|Name||No||Yard No||Builder||Laid down||Launched||Comp||Fate|
|Minotaur||91, 87, 71, N73||Devonport DYd||2.1.1905||6.6.1906||1.4.1908||sold 4.1920|
|Shannon||92, 8A, 74, N25||Chatham DYd||2.1.1905||20.9.1906||10.3.1908||accommodation ship 1920, sold 12.1922|
|Defence||05||240||Pembroke DYd||22.2.1905||24.4.1907||9.2.1909||sunk 31.5.1916|
|Displacement normal, t||
|Displacement full, t||
149.4 pp 158.2 oa
Minotaur, Defence: 22.7
|No of shafts||
Minotaur: 2 4-cyl VTE, 24 Babcock boilers
Shannon, Defence: 2 4-cyl VTE, 24 Yarrow boilers
|Power, h. p.||
|Max speed, kts||
|Armour, mm||belt: 152 - 76, decks: 38 - 19, turrets: 203 - 114, barbettes: 190 - 76, ammunition tubes: 76 - 51, CT: 254|
2 x 2 - 234/50 BL Mk XI, 10 x 1 - 190/50 BL Mk II/V, 16 x 1 - 76/50 18cwt QF Mk I, 5 - 450 TT (sub, 1 bow, 4 beam)
These ships, provided under the 1904/05 Programme, were the last and largest British armoured cruisers of the conventional type. They were enlarged Warriors with displacement increased by 1000t to allow for a heavier armament, which involved some reductions in the level of protection. The result was outwardly impressive but they were overgunned and under protected and the extra weight might well have been employed lo better effect in additional deck protection. The 234mm guns were carried in twin turrets fore and aft and the 190mm guns in ten single turrets equally disposed on each side of the upper deck. The anti-torpedo boat armament was considerably improved by the fitting of 76mm guns, which were disposed on the forward and after superstructures and turret roofs. The Shannon had a modified hull form and was 0.3m wider than her sisters with slightly less draught, which resulted in some loss of speed, and, despite achieving the highest power on trial, she recorded the lowest speed, making 22.5kts compared with 22.9kts (Defence) and 23kts (Minotaur).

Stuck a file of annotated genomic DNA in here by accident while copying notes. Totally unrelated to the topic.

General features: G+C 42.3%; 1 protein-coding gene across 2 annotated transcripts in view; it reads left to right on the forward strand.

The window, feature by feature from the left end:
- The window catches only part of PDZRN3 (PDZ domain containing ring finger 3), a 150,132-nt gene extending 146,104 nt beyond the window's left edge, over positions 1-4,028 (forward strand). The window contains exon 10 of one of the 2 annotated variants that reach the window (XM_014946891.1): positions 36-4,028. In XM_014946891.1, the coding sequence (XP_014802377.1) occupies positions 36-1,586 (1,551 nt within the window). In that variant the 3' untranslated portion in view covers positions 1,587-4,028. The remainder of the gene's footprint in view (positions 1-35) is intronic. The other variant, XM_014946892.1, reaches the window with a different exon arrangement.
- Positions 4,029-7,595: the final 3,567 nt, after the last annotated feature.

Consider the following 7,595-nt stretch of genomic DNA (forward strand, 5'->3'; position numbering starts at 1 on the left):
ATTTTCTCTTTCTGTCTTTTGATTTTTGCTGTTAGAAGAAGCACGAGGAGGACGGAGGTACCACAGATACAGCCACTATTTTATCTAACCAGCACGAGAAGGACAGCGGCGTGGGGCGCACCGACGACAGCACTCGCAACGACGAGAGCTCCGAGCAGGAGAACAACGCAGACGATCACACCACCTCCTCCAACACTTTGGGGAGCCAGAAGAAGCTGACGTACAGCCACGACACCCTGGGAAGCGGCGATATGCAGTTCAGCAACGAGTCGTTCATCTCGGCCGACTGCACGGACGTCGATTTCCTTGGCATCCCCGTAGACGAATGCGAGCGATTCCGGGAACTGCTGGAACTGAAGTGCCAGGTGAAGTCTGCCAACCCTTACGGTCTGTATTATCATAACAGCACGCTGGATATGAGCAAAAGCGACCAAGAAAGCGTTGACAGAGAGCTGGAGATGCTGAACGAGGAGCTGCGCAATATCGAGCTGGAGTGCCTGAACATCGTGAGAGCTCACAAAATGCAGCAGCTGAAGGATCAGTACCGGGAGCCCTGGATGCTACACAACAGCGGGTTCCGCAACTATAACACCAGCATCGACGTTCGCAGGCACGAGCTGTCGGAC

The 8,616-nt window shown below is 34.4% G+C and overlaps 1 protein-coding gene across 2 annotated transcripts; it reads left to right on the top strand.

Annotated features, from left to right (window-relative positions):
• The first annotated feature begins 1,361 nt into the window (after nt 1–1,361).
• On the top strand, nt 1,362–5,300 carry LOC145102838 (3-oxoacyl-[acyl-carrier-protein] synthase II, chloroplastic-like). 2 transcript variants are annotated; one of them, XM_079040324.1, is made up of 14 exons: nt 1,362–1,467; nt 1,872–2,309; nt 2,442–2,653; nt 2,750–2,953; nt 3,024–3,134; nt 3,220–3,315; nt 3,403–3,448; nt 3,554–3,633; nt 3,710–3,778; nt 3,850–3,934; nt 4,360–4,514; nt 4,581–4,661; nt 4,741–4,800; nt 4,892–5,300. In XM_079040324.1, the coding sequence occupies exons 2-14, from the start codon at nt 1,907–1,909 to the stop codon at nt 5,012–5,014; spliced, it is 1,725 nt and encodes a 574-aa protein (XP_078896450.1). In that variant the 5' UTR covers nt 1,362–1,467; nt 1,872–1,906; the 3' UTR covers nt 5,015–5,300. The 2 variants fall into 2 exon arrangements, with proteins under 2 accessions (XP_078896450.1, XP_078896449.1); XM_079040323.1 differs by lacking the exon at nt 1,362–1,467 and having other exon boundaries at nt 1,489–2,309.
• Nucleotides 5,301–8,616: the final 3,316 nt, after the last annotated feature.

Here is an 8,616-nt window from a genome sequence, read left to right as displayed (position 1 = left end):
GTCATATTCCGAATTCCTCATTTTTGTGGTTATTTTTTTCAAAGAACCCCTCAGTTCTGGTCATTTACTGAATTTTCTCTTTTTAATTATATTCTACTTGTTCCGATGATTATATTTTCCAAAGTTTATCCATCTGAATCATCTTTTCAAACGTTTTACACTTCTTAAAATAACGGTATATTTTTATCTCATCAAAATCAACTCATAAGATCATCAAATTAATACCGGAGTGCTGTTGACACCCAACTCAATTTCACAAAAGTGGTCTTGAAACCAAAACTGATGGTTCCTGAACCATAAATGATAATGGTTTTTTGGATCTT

The main belt was 152mm for a length of 83.0m amidships reducing to 102mm forward and 76mm aft. No side armour was provided between the main and upper decks, and the ammunition hoists for the 190mm turrets were provided with 178mm armour tubes between these decks reducing to 51mm behind the side armour between the main and lower decks. The 190mm barbettes were 178mm on the outboard side and 76mm inboard while the turrets had 203mm faces, 152mm sides and 114mm rears. The 234mm turrets had 203mm faces and 178mm sides and rears, while the barbettes were a uniform 178mm with 76mm floors. The forward 234mm ammunition hoist was protected by a 178mm tube from the barbette to the main deck and then reduced to 51mm, while aft the tube was 102mm only, being entirely behind the side armour. Deck protection was very weak with a 19mm protective deck increasing to 38mm over the steering gear and a main deck of 19mm amidships and 25mm fore and aft. Besides the forward 254mm CT they were fitted with an after CT protected by 76mm armour, both positions having a 76mm communication tube down to the protective deck.
1909, all: funnels were raised by 4.6m
1917, Minotaur, Shannon: foremast became tripod; + 2 x 1 - 76/45 20cwt QF Mk I
Defence was sunk by gunfire of German battleship Friedrich der Grosse at Jutland 31.5.1916, all hands lost. Shannon was damaged in collision with battleship Prince George in Portsmouth in December 1909, recommissioned in March 1912. She served as accommodation ship attached to HMS Actaeon until paid off in 1922.
Many thanks to Wolfgang Stöhr for additional information on this page.